From: Monona Rossol <actsnyc**At_Symbol_Here**>
Subject: Re: [DCHAS-L] issue broken glassware to students
Date: Fri, 29 Aug 2014 17:06:00 -0400
Reply-To: DCHAS-L <DCHAS-L**At_Symbol_Here**MED.CORNELL.EDU>
Message-ID: 8D191E42B348EB2-21D4-4B85**At_Symbol_Here**
In-Reply-To <621FBA06-620A-4354-8EB6-CEB1A7F6F80A**At_Symbol_Here**>

Geez, Rob, sounds like you are walking on the broken glass.  So careful and tactful.  It makes me deeply grateful that in my jobs I don't really have to nice to anyone. 
Monona Rossol, M.S., M.F.A., Industrial Hygienist
President:  Arts, Crafts & Theater Safety, Inc.
Safety Officer: Local USA829, IATSE
181 Thompson St., #23
New York, NY 10012     212-777-0062

-----Original Message-----
From: ILPI Support <info**At_Symbol_Here**ILPI.COM>
Sent: Fri, Aug 29, 2014 3:16 pm
Subject: Re: [DCHAS-L] issue broken glassware to students

Ah, you're looking to change a behavior in a constructive and engaging way.

Try starting the conversation with "I am greatly concerned about issuing a piece of equipment like this to a student.  Why do you think that is?"  See if you can lead the lab tech to flesh out the obvious concerns on his or her own - immediate injury from handling, teaching safe use (fostering a safety culture), potential catastrophic failure during use, breaking the mating piece etc..   And then let the tech discuss their reasoning, but keep them on track specific to the situation.  Somewhere in there you can note that the lab tech's job description does not include departmental budgeting but does include safety.  Finally, tie it together with the cost of repairing a joint versus settling a million dollar lawsuit to demonstrate the false economy. 

Rob Toreki

Safety Emporium - Lab & Safety Supplies featuring brand names
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On Aug 29, 2014, at 2:21 PM, James Saccardo <James.Saccardo**At_Symbol_Here**CSI.CUNY.EDU> wrote:

Hi Listserv members,
Here is something for the list serve, I think it is simple and straight forward, but it has become complicated.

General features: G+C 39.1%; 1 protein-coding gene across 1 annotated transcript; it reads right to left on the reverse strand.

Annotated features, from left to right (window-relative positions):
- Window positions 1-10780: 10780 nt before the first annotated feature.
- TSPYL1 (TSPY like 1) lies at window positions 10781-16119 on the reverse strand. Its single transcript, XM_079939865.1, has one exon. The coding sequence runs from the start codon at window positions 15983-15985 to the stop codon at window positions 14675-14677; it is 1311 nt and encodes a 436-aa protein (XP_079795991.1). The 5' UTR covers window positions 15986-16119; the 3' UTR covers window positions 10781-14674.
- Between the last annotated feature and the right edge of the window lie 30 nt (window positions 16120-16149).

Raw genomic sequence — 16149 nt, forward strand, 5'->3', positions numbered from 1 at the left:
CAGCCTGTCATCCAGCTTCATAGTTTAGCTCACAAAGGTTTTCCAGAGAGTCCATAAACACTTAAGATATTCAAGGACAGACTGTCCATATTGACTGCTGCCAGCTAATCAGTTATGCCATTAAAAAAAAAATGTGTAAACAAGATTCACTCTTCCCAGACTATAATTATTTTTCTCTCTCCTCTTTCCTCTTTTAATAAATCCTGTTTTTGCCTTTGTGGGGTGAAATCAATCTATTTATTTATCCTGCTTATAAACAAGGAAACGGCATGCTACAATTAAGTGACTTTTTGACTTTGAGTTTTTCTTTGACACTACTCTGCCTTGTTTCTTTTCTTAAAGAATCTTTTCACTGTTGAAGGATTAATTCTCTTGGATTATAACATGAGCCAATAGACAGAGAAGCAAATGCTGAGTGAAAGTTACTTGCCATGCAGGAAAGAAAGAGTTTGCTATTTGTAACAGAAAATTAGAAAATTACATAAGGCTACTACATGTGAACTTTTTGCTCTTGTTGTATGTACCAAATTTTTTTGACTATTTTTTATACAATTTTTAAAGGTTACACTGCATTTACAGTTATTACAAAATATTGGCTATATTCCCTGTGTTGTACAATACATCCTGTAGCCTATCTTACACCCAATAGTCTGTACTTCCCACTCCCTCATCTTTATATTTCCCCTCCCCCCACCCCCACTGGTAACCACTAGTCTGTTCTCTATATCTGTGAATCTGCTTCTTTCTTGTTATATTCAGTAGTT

I just want to hear the opinion of some of my colleagues who may be able to express what is right more elegant than I.
So it is the first day of classes in the organic chemistry lab sequence I, I am hanging around to show students where to put their bags, how to use the hoods, and in general think about the risks and incorporate safety into their technique. The students check into a locker drawer filled with intricate glassware. While students are checking in, the instructor (a graduate student) is walking around and the lab technician is in the prep room. A student comes up to the prep room window and asks for a beaker that is missing and to have a broken distillation head replaced. It is cracked in a jagged fashion at one of the ground glass joints, but might still work without leaking. Perhaps it would work in a still apparatus, but the jagged edges are a greater risk for the novice who is new to the hood, PPE, organic chem and the intricate glassware.
The lab technician provides the missing beaker and tells the student that the distillation, while cracked, will still work, the department does not have any money and she cannot replace it. I come to find that the technician has 2 dozen new distillation heads on the shelf, but insists on worrying about the department budget. The arguments she uses are invalid, this or that has not been fixed, a chemical order was canceled without her knowledge, the provost is to blame because they took the money.
Of course I could replace the still head myself, but what have I really done to change things. I am trying to educate her and change her culture. I am trying not to kick this up to a higher level. Before I do, I wanted to see what the list thinks about this.
Be Well,
James Saccardo, CHMM
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